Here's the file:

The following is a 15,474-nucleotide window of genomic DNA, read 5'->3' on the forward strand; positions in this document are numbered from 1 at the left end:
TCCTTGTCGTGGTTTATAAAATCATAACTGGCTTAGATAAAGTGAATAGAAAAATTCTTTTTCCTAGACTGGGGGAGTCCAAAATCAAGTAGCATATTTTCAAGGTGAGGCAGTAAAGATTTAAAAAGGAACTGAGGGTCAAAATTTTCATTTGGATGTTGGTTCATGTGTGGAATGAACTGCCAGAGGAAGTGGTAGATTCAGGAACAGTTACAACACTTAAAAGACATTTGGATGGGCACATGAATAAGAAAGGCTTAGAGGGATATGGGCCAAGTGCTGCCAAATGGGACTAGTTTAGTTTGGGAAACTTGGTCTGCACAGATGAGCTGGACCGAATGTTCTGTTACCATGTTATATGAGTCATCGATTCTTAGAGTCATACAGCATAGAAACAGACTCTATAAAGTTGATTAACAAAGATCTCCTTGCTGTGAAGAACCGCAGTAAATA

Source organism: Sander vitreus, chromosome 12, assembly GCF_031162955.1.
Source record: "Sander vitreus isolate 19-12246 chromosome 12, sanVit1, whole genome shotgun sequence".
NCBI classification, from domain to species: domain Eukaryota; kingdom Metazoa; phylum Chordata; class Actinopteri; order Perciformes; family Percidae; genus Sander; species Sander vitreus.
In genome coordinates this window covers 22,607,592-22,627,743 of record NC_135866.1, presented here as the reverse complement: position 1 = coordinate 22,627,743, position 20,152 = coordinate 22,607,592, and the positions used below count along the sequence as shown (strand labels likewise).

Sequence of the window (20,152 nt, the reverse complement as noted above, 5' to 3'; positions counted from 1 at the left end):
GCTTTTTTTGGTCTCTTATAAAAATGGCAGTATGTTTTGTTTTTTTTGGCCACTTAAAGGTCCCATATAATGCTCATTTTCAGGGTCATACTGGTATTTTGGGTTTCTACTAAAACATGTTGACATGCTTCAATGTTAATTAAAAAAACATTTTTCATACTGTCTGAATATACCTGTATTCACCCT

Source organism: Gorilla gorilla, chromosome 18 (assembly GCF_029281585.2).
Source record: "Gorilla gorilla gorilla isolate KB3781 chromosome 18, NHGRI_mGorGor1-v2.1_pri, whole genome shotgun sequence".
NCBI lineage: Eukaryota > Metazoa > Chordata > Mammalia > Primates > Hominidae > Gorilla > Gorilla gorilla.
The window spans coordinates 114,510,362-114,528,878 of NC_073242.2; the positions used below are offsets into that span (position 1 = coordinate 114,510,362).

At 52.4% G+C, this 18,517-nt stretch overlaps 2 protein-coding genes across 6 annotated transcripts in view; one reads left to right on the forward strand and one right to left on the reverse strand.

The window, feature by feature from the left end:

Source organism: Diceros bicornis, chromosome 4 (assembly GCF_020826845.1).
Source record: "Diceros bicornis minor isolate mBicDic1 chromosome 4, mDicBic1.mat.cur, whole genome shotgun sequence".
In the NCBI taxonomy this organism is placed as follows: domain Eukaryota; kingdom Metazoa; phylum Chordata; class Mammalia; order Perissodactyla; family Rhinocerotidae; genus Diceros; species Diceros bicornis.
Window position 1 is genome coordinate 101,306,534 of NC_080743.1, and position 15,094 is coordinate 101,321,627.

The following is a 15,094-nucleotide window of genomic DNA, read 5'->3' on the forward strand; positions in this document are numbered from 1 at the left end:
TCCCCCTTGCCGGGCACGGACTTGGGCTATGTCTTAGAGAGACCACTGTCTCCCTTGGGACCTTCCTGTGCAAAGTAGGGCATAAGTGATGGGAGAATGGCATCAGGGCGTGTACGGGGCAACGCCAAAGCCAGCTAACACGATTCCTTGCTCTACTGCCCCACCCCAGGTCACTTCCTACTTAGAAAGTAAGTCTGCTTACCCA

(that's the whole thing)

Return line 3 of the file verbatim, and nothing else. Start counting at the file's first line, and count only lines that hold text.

Source organism: Sander vitreus, chromosome 12, assembly GCF_031162955.1.